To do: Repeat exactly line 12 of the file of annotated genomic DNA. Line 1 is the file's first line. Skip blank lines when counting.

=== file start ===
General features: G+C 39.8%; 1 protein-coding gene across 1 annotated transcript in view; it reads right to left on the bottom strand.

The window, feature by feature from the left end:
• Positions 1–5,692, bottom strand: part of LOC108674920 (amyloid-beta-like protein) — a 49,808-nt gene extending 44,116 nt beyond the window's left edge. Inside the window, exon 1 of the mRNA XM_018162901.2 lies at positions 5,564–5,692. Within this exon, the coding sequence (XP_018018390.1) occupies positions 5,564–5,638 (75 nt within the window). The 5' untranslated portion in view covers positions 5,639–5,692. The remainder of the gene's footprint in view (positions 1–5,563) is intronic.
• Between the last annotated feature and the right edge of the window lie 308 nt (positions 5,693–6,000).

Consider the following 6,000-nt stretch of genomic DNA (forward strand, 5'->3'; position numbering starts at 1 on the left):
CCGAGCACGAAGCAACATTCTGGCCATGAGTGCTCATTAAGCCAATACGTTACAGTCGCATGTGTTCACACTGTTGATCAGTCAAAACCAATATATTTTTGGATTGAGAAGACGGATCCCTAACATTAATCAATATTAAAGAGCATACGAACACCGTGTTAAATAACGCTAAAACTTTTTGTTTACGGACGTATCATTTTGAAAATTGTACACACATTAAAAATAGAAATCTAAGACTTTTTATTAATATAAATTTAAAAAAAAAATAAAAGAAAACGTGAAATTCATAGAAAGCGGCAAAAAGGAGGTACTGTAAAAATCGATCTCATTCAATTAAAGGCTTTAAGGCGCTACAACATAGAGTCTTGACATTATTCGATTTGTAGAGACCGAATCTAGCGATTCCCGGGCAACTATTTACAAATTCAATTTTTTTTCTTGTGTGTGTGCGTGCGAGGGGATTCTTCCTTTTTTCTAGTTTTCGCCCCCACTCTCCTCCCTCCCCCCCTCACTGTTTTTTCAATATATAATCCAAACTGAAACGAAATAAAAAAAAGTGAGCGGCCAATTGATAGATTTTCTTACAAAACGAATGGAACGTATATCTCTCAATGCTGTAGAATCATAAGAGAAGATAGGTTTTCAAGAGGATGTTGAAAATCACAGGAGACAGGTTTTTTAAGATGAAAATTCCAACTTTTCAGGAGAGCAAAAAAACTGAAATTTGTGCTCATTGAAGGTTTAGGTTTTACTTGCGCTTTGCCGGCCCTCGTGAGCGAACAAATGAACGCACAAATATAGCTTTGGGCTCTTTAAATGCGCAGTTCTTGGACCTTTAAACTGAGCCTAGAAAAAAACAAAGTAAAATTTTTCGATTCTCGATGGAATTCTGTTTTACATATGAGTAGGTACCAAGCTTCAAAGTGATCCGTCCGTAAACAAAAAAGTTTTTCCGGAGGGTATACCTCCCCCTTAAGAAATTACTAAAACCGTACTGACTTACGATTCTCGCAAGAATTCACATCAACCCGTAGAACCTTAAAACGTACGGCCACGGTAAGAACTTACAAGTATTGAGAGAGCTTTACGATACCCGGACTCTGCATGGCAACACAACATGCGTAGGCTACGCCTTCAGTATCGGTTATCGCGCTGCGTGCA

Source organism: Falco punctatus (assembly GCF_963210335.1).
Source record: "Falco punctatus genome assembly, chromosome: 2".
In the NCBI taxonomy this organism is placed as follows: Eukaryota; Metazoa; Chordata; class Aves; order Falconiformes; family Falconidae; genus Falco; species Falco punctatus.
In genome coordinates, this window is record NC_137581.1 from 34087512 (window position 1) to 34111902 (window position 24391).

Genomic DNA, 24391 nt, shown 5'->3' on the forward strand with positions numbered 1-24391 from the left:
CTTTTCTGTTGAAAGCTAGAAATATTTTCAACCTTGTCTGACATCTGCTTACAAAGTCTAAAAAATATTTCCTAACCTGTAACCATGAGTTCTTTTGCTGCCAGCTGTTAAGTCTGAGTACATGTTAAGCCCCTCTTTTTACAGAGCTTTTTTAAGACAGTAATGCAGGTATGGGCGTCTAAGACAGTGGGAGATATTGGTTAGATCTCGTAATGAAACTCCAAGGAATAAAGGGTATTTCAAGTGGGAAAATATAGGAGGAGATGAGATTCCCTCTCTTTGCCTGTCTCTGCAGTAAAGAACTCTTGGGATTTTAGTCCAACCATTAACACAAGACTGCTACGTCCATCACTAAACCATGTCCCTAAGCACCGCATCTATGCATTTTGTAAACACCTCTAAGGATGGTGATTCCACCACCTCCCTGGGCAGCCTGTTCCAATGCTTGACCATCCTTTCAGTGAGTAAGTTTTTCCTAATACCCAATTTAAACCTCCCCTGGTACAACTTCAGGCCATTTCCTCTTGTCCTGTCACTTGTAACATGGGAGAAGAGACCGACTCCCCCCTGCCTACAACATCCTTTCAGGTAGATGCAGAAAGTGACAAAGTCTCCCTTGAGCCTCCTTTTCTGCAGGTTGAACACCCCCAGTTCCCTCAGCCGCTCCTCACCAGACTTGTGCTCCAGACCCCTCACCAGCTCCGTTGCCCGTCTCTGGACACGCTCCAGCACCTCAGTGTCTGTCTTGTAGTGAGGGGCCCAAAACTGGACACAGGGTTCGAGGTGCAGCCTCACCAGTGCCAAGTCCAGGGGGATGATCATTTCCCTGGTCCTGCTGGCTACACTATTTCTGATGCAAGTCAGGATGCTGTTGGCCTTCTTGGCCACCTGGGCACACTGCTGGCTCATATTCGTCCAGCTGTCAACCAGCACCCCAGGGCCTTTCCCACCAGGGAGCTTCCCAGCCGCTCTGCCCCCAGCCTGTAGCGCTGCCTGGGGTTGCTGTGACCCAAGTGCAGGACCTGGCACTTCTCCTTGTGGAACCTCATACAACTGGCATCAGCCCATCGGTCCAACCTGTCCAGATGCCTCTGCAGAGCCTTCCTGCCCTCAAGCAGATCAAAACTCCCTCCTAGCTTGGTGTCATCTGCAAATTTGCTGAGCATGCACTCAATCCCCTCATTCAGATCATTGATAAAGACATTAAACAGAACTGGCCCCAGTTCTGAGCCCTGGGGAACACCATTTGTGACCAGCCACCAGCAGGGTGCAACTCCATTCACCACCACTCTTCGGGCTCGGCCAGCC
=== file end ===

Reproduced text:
CTTTTCTGTTGAAAGCTAGAAATATTTTCAACCTTGTCTGACATCTGCTTACAAAGTCTAAAAAATATTTCCTAACCTGTAACCATGAGTTCTTTTGCTGCCAGCTGTTAAGTCTGAGTACATGTTAAGCCCCTCTTTTTACAGAGCTTTTTTAAGACAGTAATGCAGGTATGGGCGTCTAAGACAGTGGGAGATATTGGTTAGATCTCGTAATGAAACTCCAAGGAATAAAGGGTATTTCAAGTGGGAAAATATAGGAGGAGATGAGATTCCCTCTCTTTGCCTGTCTCTGCAGTAAAGAACTCTTGGGATTTTAGTCCAACCATTAACACAAGACTGCTACGTCCATCACTAAACCATGTCCCTAAGCACCGCATCTATGCATTTTGTAAACACCTCTAAGGATGGTGATTCCACCACCTCCCTGGGCAGCCTGTTCCAATGCTTGACCATCCTTTCAGTGAGTAAGTTTTTCCTAATACCCAATTTAAACCTCCCCTGGTACAACTTCAGGCCATTTCCTCTTGTCCTGTCACTTGTAACATGGGAGAAGAGACCGACTCCCCCCTGCCTACAACATCCTTTCAGGTAGATGCAGAAAGTGACAAAGTCTCCCTTGAGCCTCCTTTTCTGCAGGTTGAACACCCCCAGTTCCCTCAGCCGCTCCTCACCAGACTTGTGCTCCAGACCCCTCACCAGCTCCGTTGCCCGTCTCTGGACACGCTCCAGCACCTCAGTGTCTGTCTTGTAGTGAGGGGCCCAAAACTGGACACAGGGTTCGAGGTGCAGCCTCACCAGTGCCAAGTCCAGGGGGATGATCATTTCCCTGGTCCTGCTGGCTACACTATTTCTGATGCAAGTCAGGATGCTGTTGGCCTTCTTGGCCACCTGGGCACACTGCTGGCTCATATTCGTCCAGCTGTCAACCAGCACCCCAGGGCCTTTCCCACCAGGGAGCTTCCCAGCCGCTCTGCCCCCAGCCTGTAGCGCTGCCTGGGGTTGCTGTGACCCAAGTGCAGGACCTGGCACTTCTCCTTGTGGAACCTCATACAACTGGCATCAGCCCATCGGTCCAACCTGTCCAGATGCCTCTGCAGAGCCTTCCTGCCCTCAAGCAGATCAAAACTCCCTCCTAGCTTGGTGTCATCTGCAAATTTGCTGAGCATGCACTCAATCCCCTCATTCAGATCATTGATAAAGACATTAAACAGAACTGGCCCCAGTTCTGAGCCCTGGGGAACACCATTTGTGACCAGCCACCAGCAGGGTGCAACTCCATTCACCACCACTCTTCGGGCTCGGCCAGCC